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46664: Nelson Mandela's AIDS Day Concert

Warner Music // Unrated // April 13, 2004
List Price: $24.99 [Buy now and save at Amazon]

Review by Gil Jawetz | posted April 25, 2004 | E-mail the Author

Live Aid set the standard for awareness and money raising concerts and any that have followed have to live in its shadow. Last year's "46664" concert to benefit AIDS awareness and treatment in South Africa has a lot in common with that landmark event, including a good chunk of its roster. While the show (the title of which comes from organizer Nelson Mandela's apartheid-era prison ID number) is meant to benefit a very current problem (AIDS is blazing out of control on that continent), the show's line-up looks like an 80's dream: From Bono and the Edge of U2 and Peter Gabriel to The Eurythmics and Brian May and Roger Taylor of Queen, the "46664" concert often feels like Live Aid-lite. Heck, even Bob Geldof pops up repeatedly.

Granted, none of this is a bad thing. Considering the state of music today, these old codgers deliver some of the best performances in the show. The first act on stage is Beyonce, doing a rote version of "Crazy in Love," which makes nearly no sense musically or topically here. The horn sample still sounds cool but it's like someone turned TRL loose in a Cape Town soccer stadium. Jay Z's rhymes are piped in on tape (I guess he was too busy volunteering for Habitat for Humanity to attend and support his girl) and the performance just sounds canned. Even more disturbing, this gives the producers the opportunity to show Oprah chairdancing next to Mandela. The constant cutting to Oprah gets old fast. What's Oprah doing now? Too bad they never caught her shoving a hot dog down her throat.

Beyonce, of course, is followed by Geldof, who cracks jokes about the juxtaposition ("This is going from the sublime to the ridiculous... I don't have her voice, I don't have her tits...") and basically treats the show like a club gig, which it practically is compared to Live Aid, which he organized (in case you live under a rock), before launching into a beautiful version of what's quickly becoming the global anthem of these troubled times: Bob Marley's "Redemption Song." With excellent post 9/11 versions of the song from Wyclef as well as the beautiful duet of Johnny Cash and Joe Strummer, the strong, proud (and deeply spiritual) lyrics are getting richer and deeper each time someone rerecords it.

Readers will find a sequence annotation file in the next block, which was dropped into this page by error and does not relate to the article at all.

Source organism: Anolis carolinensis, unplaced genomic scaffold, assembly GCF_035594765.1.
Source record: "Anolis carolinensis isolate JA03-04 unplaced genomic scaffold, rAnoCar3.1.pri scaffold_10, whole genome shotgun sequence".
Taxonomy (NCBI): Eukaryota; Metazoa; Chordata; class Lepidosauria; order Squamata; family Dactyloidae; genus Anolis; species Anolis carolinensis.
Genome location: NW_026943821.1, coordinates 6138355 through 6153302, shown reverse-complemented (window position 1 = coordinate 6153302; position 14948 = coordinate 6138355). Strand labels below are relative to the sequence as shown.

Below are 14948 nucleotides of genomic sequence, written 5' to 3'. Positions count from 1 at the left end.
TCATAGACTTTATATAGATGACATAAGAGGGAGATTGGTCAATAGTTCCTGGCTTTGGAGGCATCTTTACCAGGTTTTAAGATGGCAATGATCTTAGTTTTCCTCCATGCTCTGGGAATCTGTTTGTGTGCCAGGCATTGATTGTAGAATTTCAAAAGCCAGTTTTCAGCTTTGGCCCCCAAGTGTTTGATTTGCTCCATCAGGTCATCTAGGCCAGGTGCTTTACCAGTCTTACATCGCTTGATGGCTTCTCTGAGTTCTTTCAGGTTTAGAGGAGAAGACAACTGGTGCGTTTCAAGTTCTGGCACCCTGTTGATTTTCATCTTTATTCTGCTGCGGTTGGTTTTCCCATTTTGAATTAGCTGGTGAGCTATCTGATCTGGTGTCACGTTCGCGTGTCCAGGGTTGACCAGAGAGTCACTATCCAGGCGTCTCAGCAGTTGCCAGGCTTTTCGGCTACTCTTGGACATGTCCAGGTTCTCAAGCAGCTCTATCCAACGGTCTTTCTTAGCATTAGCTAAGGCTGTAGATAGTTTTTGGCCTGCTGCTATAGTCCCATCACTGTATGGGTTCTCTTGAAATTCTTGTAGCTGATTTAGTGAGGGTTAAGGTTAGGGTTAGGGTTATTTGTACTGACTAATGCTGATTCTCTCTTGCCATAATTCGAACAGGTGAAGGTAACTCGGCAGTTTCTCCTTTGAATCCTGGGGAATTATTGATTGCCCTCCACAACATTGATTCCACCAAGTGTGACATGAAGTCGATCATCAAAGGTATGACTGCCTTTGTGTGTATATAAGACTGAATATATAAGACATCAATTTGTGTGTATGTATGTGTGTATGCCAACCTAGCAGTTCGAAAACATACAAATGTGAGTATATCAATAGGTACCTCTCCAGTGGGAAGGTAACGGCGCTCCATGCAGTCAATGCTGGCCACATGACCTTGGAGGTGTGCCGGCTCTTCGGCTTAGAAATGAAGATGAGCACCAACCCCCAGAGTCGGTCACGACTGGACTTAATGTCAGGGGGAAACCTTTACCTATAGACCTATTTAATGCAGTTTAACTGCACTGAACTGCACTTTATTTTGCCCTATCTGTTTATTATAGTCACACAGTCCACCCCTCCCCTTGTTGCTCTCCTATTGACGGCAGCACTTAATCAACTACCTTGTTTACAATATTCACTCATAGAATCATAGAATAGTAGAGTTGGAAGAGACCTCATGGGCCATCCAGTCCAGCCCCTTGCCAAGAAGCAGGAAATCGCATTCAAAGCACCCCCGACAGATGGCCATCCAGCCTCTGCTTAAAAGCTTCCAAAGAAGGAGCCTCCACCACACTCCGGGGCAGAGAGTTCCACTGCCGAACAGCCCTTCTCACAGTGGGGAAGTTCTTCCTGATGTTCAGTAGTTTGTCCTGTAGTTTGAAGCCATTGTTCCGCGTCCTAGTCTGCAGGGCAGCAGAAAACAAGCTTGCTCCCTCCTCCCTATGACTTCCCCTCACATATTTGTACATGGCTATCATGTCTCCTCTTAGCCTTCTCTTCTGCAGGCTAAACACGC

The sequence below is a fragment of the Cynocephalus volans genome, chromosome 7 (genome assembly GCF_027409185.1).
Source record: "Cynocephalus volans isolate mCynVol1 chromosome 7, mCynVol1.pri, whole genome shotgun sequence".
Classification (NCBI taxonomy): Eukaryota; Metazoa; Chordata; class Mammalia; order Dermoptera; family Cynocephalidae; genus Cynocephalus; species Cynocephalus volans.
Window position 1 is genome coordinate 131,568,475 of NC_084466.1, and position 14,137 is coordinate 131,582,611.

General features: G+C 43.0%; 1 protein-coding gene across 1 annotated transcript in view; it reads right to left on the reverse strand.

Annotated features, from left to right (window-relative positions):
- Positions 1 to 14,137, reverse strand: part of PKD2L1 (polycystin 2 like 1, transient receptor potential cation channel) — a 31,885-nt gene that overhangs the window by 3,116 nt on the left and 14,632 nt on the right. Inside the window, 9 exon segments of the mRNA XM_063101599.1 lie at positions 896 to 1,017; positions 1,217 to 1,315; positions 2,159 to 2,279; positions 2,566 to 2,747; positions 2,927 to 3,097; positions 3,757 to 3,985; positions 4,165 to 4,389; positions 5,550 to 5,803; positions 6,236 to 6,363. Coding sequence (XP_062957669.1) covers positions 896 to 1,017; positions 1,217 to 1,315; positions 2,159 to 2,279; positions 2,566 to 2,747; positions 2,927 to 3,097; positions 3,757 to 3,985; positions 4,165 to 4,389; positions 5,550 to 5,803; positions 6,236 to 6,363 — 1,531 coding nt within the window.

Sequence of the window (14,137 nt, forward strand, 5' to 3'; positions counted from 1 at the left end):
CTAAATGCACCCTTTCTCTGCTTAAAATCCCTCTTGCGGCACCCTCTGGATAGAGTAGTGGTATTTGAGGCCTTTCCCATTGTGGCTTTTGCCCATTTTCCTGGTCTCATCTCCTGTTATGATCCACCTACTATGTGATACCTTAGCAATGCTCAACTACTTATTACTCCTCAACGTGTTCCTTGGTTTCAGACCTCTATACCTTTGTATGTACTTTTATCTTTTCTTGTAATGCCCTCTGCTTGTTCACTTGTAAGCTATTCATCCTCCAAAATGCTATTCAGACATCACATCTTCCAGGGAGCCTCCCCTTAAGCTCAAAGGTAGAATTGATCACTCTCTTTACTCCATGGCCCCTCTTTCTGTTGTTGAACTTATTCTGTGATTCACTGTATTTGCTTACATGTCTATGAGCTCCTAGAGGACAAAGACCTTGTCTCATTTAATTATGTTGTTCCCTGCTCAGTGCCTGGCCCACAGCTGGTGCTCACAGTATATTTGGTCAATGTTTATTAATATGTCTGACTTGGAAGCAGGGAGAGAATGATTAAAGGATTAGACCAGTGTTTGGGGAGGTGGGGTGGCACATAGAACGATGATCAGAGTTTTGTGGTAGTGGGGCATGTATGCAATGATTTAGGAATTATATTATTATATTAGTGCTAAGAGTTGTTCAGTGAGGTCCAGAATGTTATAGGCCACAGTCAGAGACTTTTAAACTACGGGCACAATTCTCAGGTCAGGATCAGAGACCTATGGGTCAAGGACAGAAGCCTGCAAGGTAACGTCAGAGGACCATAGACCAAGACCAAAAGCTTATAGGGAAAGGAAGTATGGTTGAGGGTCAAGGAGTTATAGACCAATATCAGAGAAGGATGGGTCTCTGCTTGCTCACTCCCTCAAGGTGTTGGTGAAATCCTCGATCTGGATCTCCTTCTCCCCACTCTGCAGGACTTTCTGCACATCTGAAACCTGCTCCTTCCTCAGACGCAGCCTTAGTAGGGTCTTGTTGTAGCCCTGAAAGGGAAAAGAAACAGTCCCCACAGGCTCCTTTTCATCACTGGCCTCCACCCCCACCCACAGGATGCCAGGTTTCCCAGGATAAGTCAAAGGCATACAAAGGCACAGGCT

Over the course of the next few hours, the performances literally bounce all over the map. DJ Paul Oakenfeld along with singers Shifty Shellshock and TC ("Damn! Oprah's here!") do a couple of cuts, including "Ready Steady Go", that sound bizarre in this context, but are high energy enough that they work. Bono and company debut a song that Strummer wrote for the occasion before he died that has a nice atmosphere and features a cool reggae section by Abdel Wright (who is impressive later with an acoustic guitar/harmonica song of his own). The Corrs do their thing, in case you're a fan, including a drum heavy collaboration with Roger Taylor. The Eurythmics do an energetic version of "Sweet Dreams" but really impress with a pared down "Here Comes the Rain Again." Bono and the Edge play a moving version of "One" with a touch of "Unchained Melody" thrown in for good measure. And Jimmy Cliff segues from the hauntingly beautiful "Many Rivers to Cross" (one of the greatest pop songs ever written) into a cheery "I Can See Clearly Now," infusing the show with a sense of hope.

Of the Western performers, the emphasis is on mini-sets from Gabriel and Queen (well, half of Queen.) Gabriel is inspired by his collaborators on the always transporting "In Your Eyes," which includes Youssou n'Dour, Angelique Kidjo and the Soweto Gospel Choir. It's a hypnotic version of a timeless song. And he's clearly moved to an extreme finally performing "Biko" in the land that inspired it with images of the late Stephen Biko on the screens behind him.

Queen, however, are a strange choice to focus on so heavily. On the one hand, the loss of Freddie Mercury inextricably ties them to this cause. And maybe they're atoning for having played at Sun City during apartheid. Still, the songs suffer at times from the singers used. Zucchero sings the final verse of "Bohemian Rhapsody" (which is only excerpted) and is an improvement over Axl Rose, for sure, but Anastacia, a really weird pick for a closer to this huge show, makes you long for Liza Minelli on "We Are the Champions." Taylor himself provides the best Freddie replacement on "Radio Gaga" but overall the Queen material doesn't really live up to its promise.